I do not write every day. I write to the questions and issues before me. I write to deadlines. I write out of my passions. And I write to make peace with my own contradictory nature. For me, writing is a spiritual practice. A small bowl of water sits on my desk, a reminder that even if nothing is happening on the page, something is happening in the room--evaporation. And I always light a candle when I begin to write, a reminder that I have now entered another realm, call it the realm of the Spirit. I am mindful that when one writes, one leaves this world and enters another. My books are collages made from journals, research, and personal experience. I love the images rendered in journal entries, the immediacy that is captured on the page, the handwritten notes. I love the depth of ideas and perspective that research brings to a story, be it biological or anthropological studies or the insights brought to the page by the scholarly work of art historians.When I go into a library, I feel like I am a sleuth looking to solve a mystery. I am completely inspired by the pursuit of knowledge through various references. I read newpapers voraciously. I love what newspapers say about contemporary culture. And then you go back to your own perceptions, your own words, and weigh them against all you have brought together. I am interested in the kaleidoscope of ideas, how you bring many strands of thought into a book and weave them together as one piece of coherent fabric, while at the same time trying to create beautiful language in the service of the story. This is the blood work of the writer.Writing is also about a life engaged. And so, for me, community work, working in the schools or with grassroots conservation organizations is another critical component of my life as a writer. I cannot separate the writing life from a spiritual life, from a life as a teacher or activist or my life intertwined with family and the responsibilities we carry within our own homes. Writing is daring to feel what nurtures and breaks our hearts. Bearing witness is its own form of advocacy. It is a dance with pain and beauty.
It seemed funny that one day I would go to bed in her arms and the next not feel anything, like a switch had gone off. But no, that wasn’t honest either. This had been building for a long time. Our silences were getting longer. Our arguments more frequent. How do you stay with someone when there are no dreams to build? No purpose to accomplish? No meaning? No meaning —that was the monster that drove us away from one another in the end. Always.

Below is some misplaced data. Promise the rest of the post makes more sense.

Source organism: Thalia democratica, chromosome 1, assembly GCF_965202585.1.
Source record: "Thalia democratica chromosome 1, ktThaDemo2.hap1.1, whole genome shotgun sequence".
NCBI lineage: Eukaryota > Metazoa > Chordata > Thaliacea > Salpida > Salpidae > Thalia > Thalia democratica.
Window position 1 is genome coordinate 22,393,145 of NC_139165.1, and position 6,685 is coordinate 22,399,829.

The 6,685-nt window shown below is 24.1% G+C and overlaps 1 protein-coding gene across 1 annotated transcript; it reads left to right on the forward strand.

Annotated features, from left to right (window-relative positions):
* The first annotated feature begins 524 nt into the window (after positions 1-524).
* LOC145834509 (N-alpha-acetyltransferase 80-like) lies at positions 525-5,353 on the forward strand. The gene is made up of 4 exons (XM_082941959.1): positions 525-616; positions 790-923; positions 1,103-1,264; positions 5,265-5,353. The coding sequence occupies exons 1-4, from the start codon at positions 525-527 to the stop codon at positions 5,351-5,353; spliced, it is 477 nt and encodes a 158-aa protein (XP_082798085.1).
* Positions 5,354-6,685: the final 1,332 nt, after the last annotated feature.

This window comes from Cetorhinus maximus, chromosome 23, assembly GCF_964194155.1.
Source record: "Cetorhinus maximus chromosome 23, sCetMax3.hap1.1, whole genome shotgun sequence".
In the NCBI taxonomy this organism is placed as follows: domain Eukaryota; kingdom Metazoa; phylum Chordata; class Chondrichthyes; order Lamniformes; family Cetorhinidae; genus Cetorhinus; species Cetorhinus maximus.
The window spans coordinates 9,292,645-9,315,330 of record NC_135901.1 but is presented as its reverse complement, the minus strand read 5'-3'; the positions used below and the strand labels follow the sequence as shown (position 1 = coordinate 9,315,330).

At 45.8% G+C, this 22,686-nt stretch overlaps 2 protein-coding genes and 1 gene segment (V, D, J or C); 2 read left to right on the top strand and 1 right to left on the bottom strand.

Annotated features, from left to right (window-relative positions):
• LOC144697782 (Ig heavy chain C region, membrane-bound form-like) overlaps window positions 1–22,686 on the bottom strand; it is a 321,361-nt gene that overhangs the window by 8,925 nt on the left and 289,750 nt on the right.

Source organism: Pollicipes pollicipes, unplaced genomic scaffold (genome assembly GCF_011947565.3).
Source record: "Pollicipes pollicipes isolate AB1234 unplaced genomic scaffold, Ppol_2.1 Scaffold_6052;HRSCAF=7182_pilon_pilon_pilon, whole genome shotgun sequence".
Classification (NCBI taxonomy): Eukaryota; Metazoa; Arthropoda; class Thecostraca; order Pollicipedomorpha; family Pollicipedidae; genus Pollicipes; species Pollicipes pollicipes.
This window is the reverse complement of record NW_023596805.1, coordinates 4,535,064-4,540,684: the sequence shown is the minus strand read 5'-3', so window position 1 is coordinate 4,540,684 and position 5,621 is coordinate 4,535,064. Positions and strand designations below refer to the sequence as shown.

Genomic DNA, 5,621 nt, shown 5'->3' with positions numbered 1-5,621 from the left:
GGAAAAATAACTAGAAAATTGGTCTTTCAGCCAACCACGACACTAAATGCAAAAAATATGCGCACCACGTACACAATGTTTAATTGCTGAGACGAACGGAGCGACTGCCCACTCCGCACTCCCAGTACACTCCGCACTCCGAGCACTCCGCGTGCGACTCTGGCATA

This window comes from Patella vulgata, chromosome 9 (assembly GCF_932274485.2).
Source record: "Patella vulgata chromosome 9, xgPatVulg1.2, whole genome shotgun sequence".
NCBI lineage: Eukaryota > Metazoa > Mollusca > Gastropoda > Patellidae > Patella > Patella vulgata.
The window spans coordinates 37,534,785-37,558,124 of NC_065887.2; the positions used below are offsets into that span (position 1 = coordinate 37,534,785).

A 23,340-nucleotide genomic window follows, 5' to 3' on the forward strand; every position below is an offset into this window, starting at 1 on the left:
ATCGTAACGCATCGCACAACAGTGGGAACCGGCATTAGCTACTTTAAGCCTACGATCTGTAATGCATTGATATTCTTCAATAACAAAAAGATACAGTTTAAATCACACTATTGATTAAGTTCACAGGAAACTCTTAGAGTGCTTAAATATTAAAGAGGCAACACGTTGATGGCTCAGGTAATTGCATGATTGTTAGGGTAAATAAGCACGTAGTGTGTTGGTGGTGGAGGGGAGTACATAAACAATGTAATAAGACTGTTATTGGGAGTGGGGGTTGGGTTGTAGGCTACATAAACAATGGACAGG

Do you understand what I'm saying?"shouted Moist. "You can't just go around killing people!""Why Not? You Do." The golem lowered his arm."What?" snapped Moist. "I do not! Who told you that?""I Worked It Out. You Have Killed Two Point Three Three Eight People," said the golem calmly."I have never laid a finger on anyone in my life, Mr Pump. I may be–– all the things you know I am, but I am not a killer! I have never so much as drawn a sword!""No, You Have Not. But You Have Stolen, Embezzled, Defrauded And Swindled Without Discrimination, Mr Lipvig. You Have Ruined Businesses And Destroyed Jobs. When Banks Fail, It Is Seldom Bankers Who Starve. Your Actions Have Taken Money From Those Who Had Little Enough To Begin With. In A Myriad Small Ways You Have Hastened The Deaths Of Many. You Do Not Know Them. You Did Not See Them Bleed. But You Snatched Bread From Their Mouths And Tore Clothes From Their Backs. For Sport, Mr Lipvig. For Sport. For The Joy Of The Game.
My Lord God, I have no idea where I am going. I do not see the road ahead of me. I cannot know for certain where it will end. Nor do I really know myself, and the fact that I think that I am following your will does not mean that I am actually doing so. But I believe that the desire to please you does in fact please you. And I hope I have that desire in all that I am doing. I hope that I will never do anything apart from that desire. And I know that if I do this you will lead me by the right road though I may know nothing about it. Therefore will I trust you always though I may seem to be lost and in the shadow of death. I will not fear, for you are ever with me, and you will never leave me to face my perils alone.